Causes of Periodontal Disease
Periodontal disease is a progressive disease that can lead to tooth loss or other health problems if it is left untreated. It begins with some inflammation and irritation in the gingival tissues that surround and support your teeth. Eventually, it can even lead to more health problems throughout your body.
This inflammation is caused by the toxins found in plaque. This also leads to an ongoing bacterial infection in the gingival tissue, forming deep pockets between the teeth and gums.
If you promptly seek treatment for this condition, the effects of a mild inflammation (or when it’s still just classified as gingivitis instead full-blown gum disease) are completely reversible. However, if you don’t get treatment fast enough, the disease can start to destroy the gums and jawbone structure. On top of that, it is possible for the infection to travel to other areas of the body through the bloodstream, causing more problems.
What are the Common Causes of Gum Disease?
Many genetic and environmental factors may contribute to the onset of gum disease. Some of the most common causes include:
- Poor dental hygiene – Good oral hygiene and a balanced diet are critical for dental health. You can prevent gum disease with a combination of excellent home care and professional dental care. If bacteria and tartar are not removed, the gums and bone around the teeth can be affected by bacterial toxins and can cause gingivitis or periodontitis.
- Tobacco – Research suggests that tobacco use is one of the most significant factors in the development and progression of gum disease. Smokers have a slower recovery and healing rate and are far more likely to suffer from tartar build-up, deep pockets in the gingival tissue, and bone loss.
- Chronic stress and poor diet – Stress actually makes it harder for the immune system to fight off disease, which means your body will have a harder time fighting the bacterial infection. A poor diet or malnutrition can have the same effect on the body, as well as negatively impacting the gums.
- Pregnancy and menopause – The hormonal changes during pregnancy can make the gum tissue more sensitive, rendering them more susceptible to gum disease. This makes regular brushing and flossing critical.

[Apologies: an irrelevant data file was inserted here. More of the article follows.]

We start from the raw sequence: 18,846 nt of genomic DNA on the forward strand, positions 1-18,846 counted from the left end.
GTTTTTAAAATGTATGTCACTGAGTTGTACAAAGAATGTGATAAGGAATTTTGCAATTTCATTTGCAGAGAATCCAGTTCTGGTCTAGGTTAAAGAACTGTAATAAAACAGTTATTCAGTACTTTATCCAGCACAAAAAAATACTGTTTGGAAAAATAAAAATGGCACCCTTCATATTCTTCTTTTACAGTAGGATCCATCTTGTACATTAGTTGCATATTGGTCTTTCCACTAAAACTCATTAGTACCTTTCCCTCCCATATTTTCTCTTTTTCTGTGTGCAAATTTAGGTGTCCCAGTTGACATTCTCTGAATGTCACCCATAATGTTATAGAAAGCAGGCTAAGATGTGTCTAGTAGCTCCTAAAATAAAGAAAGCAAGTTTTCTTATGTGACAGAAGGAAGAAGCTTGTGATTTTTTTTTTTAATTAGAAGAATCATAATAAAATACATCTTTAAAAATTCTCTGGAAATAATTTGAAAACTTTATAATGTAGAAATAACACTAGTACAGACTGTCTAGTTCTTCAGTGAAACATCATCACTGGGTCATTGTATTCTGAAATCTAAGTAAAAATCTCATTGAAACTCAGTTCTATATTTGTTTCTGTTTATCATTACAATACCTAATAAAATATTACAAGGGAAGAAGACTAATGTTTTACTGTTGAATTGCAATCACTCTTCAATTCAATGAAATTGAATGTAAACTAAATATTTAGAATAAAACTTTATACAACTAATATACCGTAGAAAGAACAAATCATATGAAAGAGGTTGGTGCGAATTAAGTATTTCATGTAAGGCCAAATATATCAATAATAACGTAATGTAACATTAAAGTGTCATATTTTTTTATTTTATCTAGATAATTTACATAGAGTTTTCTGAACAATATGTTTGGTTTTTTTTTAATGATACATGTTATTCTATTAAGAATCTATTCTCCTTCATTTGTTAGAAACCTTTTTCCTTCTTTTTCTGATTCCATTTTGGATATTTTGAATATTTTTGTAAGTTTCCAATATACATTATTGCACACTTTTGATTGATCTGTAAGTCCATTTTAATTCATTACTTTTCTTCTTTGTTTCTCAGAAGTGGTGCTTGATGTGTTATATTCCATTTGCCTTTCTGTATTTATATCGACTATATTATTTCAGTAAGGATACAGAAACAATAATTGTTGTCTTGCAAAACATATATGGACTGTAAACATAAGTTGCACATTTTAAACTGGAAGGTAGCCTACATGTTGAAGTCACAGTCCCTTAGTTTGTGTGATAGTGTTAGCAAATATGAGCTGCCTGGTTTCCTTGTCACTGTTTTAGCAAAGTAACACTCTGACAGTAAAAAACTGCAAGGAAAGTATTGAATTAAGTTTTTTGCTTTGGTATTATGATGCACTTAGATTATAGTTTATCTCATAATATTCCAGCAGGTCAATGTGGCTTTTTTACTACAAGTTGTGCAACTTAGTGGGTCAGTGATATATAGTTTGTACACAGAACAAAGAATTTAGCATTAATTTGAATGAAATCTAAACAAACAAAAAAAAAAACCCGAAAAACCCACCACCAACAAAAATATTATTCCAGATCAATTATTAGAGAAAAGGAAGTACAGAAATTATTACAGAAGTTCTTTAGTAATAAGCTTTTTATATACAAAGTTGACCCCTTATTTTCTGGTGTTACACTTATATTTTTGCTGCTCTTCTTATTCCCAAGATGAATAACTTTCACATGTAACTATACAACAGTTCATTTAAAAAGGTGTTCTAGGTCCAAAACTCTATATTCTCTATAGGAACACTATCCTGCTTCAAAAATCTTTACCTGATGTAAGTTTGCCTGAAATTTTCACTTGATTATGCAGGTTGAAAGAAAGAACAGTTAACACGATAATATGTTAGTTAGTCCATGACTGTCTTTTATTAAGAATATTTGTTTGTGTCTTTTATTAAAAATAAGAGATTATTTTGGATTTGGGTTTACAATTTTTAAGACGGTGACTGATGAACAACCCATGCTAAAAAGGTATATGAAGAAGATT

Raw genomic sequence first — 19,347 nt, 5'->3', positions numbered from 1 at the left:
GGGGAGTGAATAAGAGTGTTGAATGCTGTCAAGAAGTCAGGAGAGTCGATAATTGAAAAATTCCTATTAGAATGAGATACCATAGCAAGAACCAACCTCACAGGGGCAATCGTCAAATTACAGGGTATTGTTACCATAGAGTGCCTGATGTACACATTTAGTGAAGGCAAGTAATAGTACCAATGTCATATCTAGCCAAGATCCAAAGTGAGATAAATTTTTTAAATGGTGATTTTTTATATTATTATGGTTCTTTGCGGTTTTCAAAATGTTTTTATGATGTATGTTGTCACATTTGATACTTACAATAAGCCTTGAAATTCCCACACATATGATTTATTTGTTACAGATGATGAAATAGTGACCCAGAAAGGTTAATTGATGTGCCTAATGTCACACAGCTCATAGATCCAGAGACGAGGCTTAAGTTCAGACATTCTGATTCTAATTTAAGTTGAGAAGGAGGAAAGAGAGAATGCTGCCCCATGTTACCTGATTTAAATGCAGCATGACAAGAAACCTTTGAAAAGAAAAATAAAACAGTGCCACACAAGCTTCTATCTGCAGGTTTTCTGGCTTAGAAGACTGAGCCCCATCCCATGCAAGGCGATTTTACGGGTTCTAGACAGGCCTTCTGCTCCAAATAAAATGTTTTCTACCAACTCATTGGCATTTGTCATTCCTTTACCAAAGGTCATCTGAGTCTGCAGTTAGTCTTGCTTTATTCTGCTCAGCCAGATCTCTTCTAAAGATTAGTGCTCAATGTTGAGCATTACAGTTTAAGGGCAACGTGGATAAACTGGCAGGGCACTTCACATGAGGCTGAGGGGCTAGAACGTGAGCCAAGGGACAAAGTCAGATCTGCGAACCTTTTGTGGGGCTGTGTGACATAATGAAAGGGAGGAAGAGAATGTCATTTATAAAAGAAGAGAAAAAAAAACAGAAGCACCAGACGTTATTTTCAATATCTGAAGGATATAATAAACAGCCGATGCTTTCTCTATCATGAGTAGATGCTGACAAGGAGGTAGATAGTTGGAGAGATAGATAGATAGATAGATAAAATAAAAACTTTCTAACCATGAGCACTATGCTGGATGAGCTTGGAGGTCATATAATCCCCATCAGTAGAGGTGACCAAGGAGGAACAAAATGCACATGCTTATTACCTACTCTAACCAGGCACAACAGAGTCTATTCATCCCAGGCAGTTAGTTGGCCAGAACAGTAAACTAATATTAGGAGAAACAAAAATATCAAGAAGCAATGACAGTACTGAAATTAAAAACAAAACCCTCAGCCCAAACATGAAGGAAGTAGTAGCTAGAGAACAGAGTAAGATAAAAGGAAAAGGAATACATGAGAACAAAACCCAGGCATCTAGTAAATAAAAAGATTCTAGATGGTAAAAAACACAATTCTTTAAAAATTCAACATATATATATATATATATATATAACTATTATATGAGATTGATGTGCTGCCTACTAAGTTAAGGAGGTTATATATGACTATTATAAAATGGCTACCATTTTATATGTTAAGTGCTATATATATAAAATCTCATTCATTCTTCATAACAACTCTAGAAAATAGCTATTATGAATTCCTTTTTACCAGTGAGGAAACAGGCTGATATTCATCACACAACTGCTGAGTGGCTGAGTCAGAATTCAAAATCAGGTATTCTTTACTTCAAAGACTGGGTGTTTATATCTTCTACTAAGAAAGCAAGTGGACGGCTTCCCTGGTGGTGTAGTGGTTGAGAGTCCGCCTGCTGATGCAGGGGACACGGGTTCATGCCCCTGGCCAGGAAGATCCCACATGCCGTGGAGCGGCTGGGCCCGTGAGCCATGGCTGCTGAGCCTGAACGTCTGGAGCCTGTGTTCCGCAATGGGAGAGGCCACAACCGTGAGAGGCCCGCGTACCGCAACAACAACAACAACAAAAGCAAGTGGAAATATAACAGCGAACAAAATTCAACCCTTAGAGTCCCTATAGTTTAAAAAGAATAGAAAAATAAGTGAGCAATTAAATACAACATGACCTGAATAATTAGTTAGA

- Medication – Everything from heart medicines and anti-depressants to steroids can affect the condition of teeth and gums, making them more susceptible to gum disease. Steroid use, in particular, promotes gingival overgrowth, so swelling is more common, allowing bacteria to colonize more easily.
- Grinding teeth – Clenching or grinding teeth can damage the supporting tissues around your teeth. If you are suffering from gum disease, the additional destruction of gingival tissue from grinding your teeth can accelerate the progression of the disease.
- Diabetes and other underlying medical issues – Many medical conditions can intensify or accelerate the onset and progression of gum disease. This includes heart disease, respiratory disease, arthritis and osteoporosis. Diabetes, in particular, can hinder the body’s ability to utilize insulin which makes the bacterial infection in the gums more difficult to control.
- Genetic predisposition – An estimated 30% of the population may have a strong genetic predisposition to gum disease. These individuals are six times more likely to develop periodontal disease.
By addressing these causes we can help prevent the onset, progression, and recurrence of periodontal disease. Contact us today if you have any questions or suspect you may be on the verge of gingivitis or gum disease. We’ll work with you to restore the health of your mouth.
- What is Periodontal (Gum) Disease?
- Causes of Periodontal Disease
- Mouth – Body Connection
- Periodontal Disease and Diabetes
- Types of Periodontal Disease
- Periodontal disease and Pregnancy
- Periodontal Disease, Heart Disease and Stroke
- Periodontal Disease and Osteoporosis
- Periodontal Disease and Respiratory Disease